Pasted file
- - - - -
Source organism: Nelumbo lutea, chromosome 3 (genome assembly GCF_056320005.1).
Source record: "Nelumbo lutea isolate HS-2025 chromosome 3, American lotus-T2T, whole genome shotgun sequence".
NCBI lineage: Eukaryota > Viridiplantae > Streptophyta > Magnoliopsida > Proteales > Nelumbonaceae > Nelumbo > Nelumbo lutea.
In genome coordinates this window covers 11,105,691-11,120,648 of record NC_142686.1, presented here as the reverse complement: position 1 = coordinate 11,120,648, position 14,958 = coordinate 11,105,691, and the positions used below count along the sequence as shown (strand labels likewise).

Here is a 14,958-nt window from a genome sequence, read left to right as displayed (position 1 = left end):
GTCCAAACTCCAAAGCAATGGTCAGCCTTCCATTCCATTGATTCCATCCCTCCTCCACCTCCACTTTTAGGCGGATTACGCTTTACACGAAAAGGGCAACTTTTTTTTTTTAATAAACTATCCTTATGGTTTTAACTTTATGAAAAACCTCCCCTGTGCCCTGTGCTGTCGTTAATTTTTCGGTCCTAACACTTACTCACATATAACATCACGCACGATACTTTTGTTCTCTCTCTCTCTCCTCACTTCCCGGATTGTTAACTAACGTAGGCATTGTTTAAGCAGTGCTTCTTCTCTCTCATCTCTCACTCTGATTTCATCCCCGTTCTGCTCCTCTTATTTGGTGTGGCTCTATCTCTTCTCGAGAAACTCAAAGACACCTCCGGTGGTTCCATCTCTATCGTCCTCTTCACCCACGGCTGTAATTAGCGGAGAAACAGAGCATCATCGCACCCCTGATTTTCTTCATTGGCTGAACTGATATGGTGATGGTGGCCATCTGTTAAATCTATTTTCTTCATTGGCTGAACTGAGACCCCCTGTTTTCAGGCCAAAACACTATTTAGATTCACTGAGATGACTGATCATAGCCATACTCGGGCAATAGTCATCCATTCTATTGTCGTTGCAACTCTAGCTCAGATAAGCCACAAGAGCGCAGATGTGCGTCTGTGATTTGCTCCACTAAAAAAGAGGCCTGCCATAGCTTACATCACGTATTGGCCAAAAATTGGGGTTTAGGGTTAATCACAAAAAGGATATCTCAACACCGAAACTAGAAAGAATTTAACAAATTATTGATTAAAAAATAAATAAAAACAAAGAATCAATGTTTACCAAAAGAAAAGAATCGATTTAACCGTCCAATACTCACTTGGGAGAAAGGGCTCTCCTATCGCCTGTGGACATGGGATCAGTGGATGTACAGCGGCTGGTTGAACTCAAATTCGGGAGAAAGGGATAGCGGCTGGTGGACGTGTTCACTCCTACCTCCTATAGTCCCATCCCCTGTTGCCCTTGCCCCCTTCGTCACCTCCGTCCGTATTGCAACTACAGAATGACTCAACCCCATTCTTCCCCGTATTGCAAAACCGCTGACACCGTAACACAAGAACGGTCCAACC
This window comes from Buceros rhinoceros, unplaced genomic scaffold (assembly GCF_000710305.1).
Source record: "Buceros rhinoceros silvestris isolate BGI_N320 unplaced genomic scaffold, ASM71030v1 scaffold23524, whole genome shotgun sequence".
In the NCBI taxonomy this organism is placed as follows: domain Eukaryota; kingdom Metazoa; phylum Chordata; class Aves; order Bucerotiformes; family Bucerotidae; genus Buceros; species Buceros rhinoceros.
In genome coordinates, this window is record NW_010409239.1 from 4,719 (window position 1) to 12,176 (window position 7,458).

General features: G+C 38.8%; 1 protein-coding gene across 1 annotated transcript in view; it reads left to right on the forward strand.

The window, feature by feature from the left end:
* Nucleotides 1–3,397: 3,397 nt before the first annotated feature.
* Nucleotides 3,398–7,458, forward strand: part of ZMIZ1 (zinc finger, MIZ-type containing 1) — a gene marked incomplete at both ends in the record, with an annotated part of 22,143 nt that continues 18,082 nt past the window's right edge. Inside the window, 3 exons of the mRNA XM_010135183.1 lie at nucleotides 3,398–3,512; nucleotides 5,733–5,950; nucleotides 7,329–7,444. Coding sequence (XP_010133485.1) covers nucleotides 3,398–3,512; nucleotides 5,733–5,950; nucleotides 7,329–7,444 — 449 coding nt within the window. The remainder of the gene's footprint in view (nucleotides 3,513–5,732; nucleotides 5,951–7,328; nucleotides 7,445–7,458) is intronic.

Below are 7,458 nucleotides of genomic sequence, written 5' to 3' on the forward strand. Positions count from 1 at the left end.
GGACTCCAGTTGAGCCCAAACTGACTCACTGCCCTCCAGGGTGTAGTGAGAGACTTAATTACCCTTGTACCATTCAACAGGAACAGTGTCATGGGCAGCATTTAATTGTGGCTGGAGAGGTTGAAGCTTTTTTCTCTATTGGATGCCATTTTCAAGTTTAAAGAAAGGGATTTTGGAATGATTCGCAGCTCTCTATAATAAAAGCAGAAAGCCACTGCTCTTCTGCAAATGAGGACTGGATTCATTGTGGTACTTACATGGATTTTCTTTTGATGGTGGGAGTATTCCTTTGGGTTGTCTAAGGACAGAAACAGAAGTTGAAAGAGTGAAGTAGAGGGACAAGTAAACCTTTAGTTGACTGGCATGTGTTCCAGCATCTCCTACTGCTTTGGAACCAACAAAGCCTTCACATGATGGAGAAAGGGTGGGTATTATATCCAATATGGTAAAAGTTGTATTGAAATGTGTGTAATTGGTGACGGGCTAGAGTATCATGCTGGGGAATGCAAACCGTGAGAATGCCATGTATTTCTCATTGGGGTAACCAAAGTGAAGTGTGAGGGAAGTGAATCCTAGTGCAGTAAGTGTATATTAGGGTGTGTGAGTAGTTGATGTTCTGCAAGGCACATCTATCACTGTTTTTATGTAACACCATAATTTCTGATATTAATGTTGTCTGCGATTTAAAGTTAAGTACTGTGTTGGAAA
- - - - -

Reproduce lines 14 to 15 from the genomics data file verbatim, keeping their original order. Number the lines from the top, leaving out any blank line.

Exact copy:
* Nucleotides 3,398–7,458, forward strand: part of ZMIZ1 (zinc finger, MIZ-type containing 1) — a gene marked incomplete at both ends in the record, with an annotated part of 22,143 nt that continues 18,082 nt past the window's right edge. Inside the window, 3 exons of the mRNA XM_010135183.1 lie at nucleotides 3,398–3,512; nucleotides 5,733–5,950; nucleotides 7,329–7,444. Coding sequence (XP_010133485.1) covers nucleotides 3,398–3,512; nucleotides 5,733–5,950; nucleotides 7,329–7,444 — 449 coding nt within the window. The remainder of the gene's footprint in view (nucleotides 3,513–5,732; nucleotides 5,951–7,328; nucleotides 7,445–7,458) is intronic.

Below are 7,458 nucleotides of genomic sequence, written 5' to 3' on the forward strand. Positions count from 1 at the left end.